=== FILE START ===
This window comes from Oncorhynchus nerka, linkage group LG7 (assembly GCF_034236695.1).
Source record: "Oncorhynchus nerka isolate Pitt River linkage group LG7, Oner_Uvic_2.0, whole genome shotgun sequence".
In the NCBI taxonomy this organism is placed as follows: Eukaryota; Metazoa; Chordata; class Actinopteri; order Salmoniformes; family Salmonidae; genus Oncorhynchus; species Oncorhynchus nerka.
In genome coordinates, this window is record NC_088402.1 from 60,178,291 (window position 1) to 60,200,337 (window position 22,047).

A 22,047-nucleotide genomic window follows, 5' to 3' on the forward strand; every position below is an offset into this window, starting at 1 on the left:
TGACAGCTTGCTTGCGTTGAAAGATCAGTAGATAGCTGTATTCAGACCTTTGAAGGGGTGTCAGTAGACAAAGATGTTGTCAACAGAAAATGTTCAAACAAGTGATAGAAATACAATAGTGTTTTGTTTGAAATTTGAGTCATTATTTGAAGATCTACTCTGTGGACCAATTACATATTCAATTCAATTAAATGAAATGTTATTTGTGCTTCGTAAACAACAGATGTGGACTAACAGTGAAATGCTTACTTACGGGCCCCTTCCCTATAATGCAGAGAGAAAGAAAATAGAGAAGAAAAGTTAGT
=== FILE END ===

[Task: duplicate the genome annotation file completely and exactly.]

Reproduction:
This window comes from Oncorhynchus nerka, linkage group LG7 (assembly GCF_034236695.1).
Source record: "Oncorhynchus nerka isolate Pitt River linkage group LG7, Oner_Uvic_2.0, whole genome shotgun sequence".
In the NCBI taxonomy this organism is placed as follows: Eukaryota; Metazoa; Chordata; class Actinopteri; order Salmoniformes; family Salmonidae; genus Oncorhynchus; species Oncorhynchus nerka.
In genome coordinates, this window is record NC_088402.1 from 60,178,291 (window position 1) to 60,200,337 (window position 22,047).

A 22,047-nucleotide genomic window follows, 5' to 3' on the forward strand; every position below is an offset into this window, starting at 1 on the left:
TGACAGCTTGCTTGCGTTGAAAGATCAGTAGATAGCTGTATTCAGACCTTTGAAGGGGTGTCAGTAGACAAAGATGTTGTCAACAGAAAATGTTCAAACAAGTGATAGAAATACAATAGTGTTTTGTTTGAAATTTGAGTCATTATTTGAAGATCTACTCTGTGGACCAATTACATATTCAATTCAATTAAATGAAATGTTATTTGTGCTTCGTAAACAACAGATGTGGACTAACAGTGAAATGCTTACTTACGGGCCCCTTCCCTATAATGCAGAGAGAAAGAAAATAGAGAAGAAAAGTTAGT